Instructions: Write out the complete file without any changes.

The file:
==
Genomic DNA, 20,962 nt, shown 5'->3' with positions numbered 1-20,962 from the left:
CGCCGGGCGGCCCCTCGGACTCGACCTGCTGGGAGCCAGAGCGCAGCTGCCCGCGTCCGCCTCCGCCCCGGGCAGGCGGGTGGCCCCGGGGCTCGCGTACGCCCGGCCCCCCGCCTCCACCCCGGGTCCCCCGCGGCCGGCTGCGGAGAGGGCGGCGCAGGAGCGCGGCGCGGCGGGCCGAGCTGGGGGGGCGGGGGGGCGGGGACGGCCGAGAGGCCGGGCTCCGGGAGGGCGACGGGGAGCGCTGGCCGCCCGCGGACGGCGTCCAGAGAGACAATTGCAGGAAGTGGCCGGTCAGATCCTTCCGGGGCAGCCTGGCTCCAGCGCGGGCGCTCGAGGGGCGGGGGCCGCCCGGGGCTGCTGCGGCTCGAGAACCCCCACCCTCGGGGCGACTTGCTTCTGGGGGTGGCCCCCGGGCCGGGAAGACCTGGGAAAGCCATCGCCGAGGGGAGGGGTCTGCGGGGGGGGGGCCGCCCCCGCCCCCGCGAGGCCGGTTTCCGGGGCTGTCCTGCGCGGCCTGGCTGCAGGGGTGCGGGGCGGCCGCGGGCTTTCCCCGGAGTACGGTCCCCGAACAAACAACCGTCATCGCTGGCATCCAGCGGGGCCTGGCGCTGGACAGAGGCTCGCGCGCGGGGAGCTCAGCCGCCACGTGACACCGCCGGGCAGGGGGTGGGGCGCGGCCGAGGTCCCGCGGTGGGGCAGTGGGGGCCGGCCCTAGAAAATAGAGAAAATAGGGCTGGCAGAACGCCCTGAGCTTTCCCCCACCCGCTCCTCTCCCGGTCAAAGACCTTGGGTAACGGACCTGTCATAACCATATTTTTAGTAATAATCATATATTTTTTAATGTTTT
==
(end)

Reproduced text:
Genomic DNA, 20,962 nt, shown 5'->3' with positions numbered 1-20,962 from the left:
CGCCGGGCGGCCCCTCGGACTCGACCTGCTGGGAGCCAGAGCGCAGCTGCCCGCGTCCGCCTCCGCCCCGGGCAGGCGGGTGGCCCCGGGGCTCGCGTACGCCCGGCCCCCCGCCTCCACCCCGGGTCCCCCGCGGCCGGCTGCGGAGAGGGCGGCGCAGGAGCGCGGCGCGGCGGGCCGAGCTGGGGGGGCGGGGGGGCGGGGACGGCCGAGAGGCCGGGCTCCGGGAGGGCGACGGGGAGCGCTGGCCGCCCGCGGACGGCGTCCAGAGAGACAATTGCAGGAAGTGGCCGGTCAGATCCTTCCGGGGCAGCCTGGCTCCAGCGCGGGCGCTCGAGGGGCGGGGGCCGCCCGGGGCTGCTGCGGCTCGAGAACCCCCACCCTCGGGGCGACTTGCTTCTGGGGGTGGCCCCCGGGCCGGGAAGACCTGGGAAAGCCATCGCCGAGGGGAGGGGTCTGCGGGGGGGGGGCCGCCCCCGCCCCCGCGAGGCCGGTTTCCGGGGCTGTCCTGCGCGGCCTGGCTGCAGGGGTGCGGGGCGGCCGCGGGCTTTCCCCGGAGTACGGTCCCCGAACAAACAACCGTCATCGCTGGCATCCAGCGGGGCCTGGCGCTGGACAGAGGCTCGCGCGCGGGGAGCTCAGCCGCCACGTGACACCGCCGGGCAGGGGGTGGGGCGCGGCCGAGGTCCCGCGGTGGGGCAGTGGGGGCCGGCCCTAGAAAATAGAGAAAATAGGGCTGGCAGAACGCCCTGAGCTTTCCCCCACCCGCTCCTCTCCCGGTCAAAGACCTTGGGTAACGGACCTGTCATAACCATATTTTTAGTAATAATCATATATTTTTTAATGTTTT